How to cite a PDF in MLA

MLA doesn’t treat PDFs as their own source type. When you want to cite a PDF, you should determine what type of source it contains (e.g. a book or journal article) and cite it in the appropriate format.

If you feel it’s relevant, you may mention in your reference that the source was accessed as a PDF by adding “PDF file”.

If you’re unsure about the source type, look for clues in the PDF (e.g. the name of the larger publication it comes from), or ask the instructor who provided you with it. This article gives examples of citations for several source types you might encounter in PDF form.

Citing a book in PDF form

Extracts from books (or sometimes entire books) are commonly encountered as PDFs online. You can recognize them by the inclusion of a copyright page or title page.

To cite an online book like this, list the usual information for a book, followed by the name of the site where it was found and a URL or DOI.

Format Last name, First name. Book Title. Publisher, Year. Website/Database Name. doi:DOI or URL. PDF file.
Works Cited entry Sedgwick, Eve Kosofsky. Touching Feeling: Affect, Pedagogy, Performativity. Duke University Press, 2003. Boston University. http://www.bu.edu/honoringeve/files/2009/09/paranoid-reading-and-reparative-reading.pdf. PDF file.
In-text citation (Kosofsky 126)

Citing a journal article

Journal articles usually indicate the volume, issue, and name of the journal. It’s best to include a DOI to provide a stable link to the article, but if no DOI is available, you can include the URL of the PDF instead.

Format Last name, First name. “Article Title.” Journal Name, vol. Volume, no. Issue, Month Year, pp. Pages, doi:DOI or URL.
Works Cited entry McCabe, David P., and Castel, Alan D. “Seeing Is Believing: The Effect of Brain Images on Judgements of Scientific Reasoning.” Cognition, vol. 107, no. 1, pp. 343–352, http://castel.bol.ucla.edu/publications/McCabeCastelCogn.pdf.
In-text citation (McCabe and Castel 348)

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Citing a newspaper or magazine article

A PDF scan of a print newspaper or magazine article will usually include the page numbers, which you can use in your citation, optionally including a link and specifying the PDF format if you think it’s relevant.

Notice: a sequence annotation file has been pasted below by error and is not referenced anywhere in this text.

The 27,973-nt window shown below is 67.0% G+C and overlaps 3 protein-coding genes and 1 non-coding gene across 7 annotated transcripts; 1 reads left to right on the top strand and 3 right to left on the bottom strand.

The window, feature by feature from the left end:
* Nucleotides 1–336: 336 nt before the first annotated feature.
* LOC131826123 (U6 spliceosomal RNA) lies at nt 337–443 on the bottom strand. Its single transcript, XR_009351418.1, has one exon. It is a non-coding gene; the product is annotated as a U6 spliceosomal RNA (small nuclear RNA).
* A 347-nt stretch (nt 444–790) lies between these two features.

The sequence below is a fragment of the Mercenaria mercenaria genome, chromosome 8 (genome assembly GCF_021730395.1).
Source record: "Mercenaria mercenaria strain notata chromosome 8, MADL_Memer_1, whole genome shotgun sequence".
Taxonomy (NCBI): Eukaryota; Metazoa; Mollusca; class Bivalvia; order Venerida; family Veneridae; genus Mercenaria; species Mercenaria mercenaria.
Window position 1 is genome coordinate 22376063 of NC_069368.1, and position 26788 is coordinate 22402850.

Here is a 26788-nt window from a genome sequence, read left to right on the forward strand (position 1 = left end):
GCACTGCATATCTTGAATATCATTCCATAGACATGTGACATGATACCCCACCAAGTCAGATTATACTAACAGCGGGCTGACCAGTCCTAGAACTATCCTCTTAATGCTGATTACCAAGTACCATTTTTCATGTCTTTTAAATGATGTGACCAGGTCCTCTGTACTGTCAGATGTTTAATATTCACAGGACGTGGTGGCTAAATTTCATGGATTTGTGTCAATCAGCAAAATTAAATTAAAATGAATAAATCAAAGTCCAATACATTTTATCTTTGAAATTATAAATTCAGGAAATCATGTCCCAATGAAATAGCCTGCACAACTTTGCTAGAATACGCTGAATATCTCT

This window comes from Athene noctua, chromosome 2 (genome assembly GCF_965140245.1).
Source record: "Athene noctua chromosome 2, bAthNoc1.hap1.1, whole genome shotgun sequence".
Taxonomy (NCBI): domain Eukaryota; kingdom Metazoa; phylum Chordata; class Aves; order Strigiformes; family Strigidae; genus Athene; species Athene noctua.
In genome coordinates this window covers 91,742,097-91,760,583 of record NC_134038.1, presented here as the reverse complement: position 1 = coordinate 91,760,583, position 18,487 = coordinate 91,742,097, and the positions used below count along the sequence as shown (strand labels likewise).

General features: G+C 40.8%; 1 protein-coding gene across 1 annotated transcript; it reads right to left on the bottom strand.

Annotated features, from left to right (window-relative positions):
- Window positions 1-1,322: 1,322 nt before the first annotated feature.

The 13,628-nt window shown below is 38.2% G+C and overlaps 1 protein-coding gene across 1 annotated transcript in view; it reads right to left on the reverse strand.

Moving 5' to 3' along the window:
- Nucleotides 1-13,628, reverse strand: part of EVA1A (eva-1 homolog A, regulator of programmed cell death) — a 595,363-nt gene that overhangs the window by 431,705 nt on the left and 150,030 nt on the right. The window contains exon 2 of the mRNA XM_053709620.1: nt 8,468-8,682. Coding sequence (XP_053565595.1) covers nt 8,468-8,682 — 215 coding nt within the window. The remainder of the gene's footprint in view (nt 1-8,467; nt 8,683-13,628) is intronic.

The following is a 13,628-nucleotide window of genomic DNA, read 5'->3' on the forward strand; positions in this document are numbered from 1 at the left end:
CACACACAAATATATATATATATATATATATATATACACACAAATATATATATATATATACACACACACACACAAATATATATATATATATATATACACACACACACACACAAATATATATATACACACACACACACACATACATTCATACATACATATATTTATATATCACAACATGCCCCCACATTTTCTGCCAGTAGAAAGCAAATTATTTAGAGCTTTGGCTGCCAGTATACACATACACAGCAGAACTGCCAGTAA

Format Last name, First name. “Article Title.” Magazine/Newspaper Name, Day Month Year, pp. Pages, URL, PDF file.
Works Cited entry Brodeur, Michael Andor. “Opera Is Taking Entirely New Forms. Its Survival May Depend on It.” Washington Post, 7 Jan. 2021, pp. 14–15.
In-text citation (Brodeur 14)

Citing a report

Reports are issued by organizations and governments. They sometimes have a report number and are often attributed to the organization rather than an individual author. If the organizational author is the same as the publisher, only include it once.

Format Last name, First name or Organization Name. Report Name. Publisher, Year. Report no. Number. URL, PDF file.
Works Cited entry Bedford, Denise A. D. Enterprise information architecture: An overview. Washington State Department of Transportation, 2017. Report no. WA-RD 896.4. https://www.wsdot.wa.gov/research/reports/fullreports/896-4.pdf, PDF file.
In-text citation (Bedford 3)

Frequently asked questions about MLA citations

How do I cite a source with no author or page numbers in MLA?

If a source has no author, start the MLA Works Cited entry with the source title. Use a shortened version of the title in your in-text citation.

If a source has no page numbers, you can use an alternative locator (e.g. a chapter number, or a timestamp for a video or audio source) to identify the relevant passage in your in-text citation. If the source has no numbered divisions, cite only the author’s name (or the title).

If you already named the author or title in your sentence, and there is no locator available, you don’t need a parenthetical citation:

  • Rajaram argues that representations of migration are shaped by “cultural, political, and ideological interests.”
  • The homepage of The Correspondent describes it as “a movement for radically different news.”
How do I format a DOI in MLA style?

In MLA style citations, format DOIs with the prefix doi: followed by the string of letters and numbers.

doi:10.1177/0269881118806297

DOIs are used mainly when citing journal articles in MLA.

What is the easiest way to create MLA citations?

The fastest and most accurate way to create MLA citations is by using Scribbr’s MLA Citation Generator.

Search by book title, page URL or journal DOI to automatically generate flawless citations, or cite manually using the simple citation forms.

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Jack Caulfield

Jack is a Brit based in Amsterdam, with an MA in comparative literature. He writes and edits for Scribbr, and reads a lot of books in his spare time.

1 comment

Jack Caulfield
Jack Caulfield (Scribbr Team)
January 14, 2021 at 12:50 PM

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